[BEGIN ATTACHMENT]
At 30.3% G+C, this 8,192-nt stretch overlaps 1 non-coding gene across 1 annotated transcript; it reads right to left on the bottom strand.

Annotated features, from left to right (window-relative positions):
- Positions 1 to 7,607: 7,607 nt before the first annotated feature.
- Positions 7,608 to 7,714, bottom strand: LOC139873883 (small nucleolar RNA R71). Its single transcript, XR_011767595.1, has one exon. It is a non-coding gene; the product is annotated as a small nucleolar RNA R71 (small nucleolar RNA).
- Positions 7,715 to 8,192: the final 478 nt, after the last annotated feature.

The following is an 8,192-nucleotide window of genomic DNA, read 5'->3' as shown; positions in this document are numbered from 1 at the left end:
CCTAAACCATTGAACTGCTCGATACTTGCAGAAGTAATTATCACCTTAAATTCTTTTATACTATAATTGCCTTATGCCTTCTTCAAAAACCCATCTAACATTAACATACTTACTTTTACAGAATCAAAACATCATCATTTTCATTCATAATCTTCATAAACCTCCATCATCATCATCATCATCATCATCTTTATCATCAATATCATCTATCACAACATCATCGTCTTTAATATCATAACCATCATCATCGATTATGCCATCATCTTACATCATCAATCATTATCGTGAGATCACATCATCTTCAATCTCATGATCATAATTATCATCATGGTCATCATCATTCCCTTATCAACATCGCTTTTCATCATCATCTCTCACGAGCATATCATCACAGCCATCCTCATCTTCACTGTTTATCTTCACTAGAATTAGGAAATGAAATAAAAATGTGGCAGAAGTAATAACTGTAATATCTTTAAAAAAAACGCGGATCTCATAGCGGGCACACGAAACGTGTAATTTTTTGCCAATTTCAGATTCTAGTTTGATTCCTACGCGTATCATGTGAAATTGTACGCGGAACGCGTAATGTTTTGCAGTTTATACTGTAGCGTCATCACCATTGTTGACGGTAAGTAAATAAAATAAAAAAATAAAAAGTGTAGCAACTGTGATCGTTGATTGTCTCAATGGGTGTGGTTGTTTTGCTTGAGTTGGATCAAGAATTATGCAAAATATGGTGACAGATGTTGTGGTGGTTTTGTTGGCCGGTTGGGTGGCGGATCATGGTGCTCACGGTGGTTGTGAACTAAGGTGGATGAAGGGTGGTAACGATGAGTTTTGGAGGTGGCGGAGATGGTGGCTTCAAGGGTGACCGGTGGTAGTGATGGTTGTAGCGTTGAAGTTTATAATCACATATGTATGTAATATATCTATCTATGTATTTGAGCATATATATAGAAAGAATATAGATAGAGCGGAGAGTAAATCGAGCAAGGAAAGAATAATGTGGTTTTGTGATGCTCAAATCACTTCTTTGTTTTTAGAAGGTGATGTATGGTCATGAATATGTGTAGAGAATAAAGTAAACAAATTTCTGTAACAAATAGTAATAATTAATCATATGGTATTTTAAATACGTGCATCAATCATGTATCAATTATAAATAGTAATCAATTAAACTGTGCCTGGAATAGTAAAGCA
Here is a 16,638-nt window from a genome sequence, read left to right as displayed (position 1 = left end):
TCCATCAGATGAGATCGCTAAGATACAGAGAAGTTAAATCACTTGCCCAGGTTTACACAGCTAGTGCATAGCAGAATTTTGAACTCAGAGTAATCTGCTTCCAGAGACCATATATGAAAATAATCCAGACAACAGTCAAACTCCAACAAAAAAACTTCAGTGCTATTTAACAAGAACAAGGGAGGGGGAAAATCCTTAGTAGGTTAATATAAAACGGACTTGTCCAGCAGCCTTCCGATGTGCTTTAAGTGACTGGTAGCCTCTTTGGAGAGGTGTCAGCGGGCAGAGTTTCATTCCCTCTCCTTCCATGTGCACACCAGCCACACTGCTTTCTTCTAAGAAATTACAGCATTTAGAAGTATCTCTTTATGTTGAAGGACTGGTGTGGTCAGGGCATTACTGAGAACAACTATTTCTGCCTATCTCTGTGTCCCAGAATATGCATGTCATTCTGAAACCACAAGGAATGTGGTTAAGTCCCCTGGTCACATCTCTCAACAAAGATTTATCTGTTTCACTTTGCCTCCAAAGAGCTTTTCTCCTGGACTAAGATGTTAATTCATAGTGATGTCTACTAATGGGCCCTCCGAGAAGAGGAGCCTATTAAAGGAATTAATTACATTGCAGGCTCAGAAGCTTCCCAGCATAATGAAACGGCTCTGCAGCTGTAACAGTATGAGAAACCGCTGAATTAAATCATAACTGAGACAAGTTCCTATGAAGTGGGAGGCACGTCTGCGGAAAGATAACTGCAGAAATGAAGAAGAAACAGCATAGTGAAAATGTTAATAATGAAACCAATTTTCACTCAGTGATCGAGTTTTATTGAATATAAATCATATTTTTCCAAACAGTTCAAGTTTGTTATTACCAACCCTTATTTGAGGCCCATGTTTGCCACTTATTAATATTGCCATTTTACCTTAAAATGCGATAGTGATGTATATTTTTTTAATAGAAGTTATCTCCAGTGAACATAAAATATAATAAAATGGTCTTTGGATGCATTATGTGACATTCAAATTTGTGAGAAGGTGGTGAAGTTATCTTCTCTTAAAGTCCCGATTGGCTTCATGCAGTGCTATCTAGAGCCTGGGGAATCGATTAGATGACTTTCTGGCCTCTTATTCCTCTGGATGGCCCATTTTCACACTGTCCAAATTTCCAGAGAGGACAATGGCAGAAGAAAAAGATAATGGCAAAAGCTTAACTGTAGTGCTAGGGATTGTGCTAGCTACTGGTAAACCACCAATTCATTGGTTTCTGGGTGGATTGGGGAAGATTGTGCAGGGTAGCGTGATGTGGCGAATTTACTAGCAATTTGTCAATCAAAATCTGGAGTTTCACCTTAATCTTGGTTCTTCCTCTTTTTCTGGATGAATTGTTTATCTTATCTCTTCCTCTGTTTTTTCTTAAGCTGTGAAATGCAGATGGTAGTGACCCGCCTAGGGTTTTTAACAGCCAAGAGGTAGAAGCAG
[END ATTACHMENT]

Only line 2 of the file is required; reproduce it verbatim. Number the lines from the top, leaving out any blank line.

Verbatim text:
Annotated features, from left to right (window-relative positions):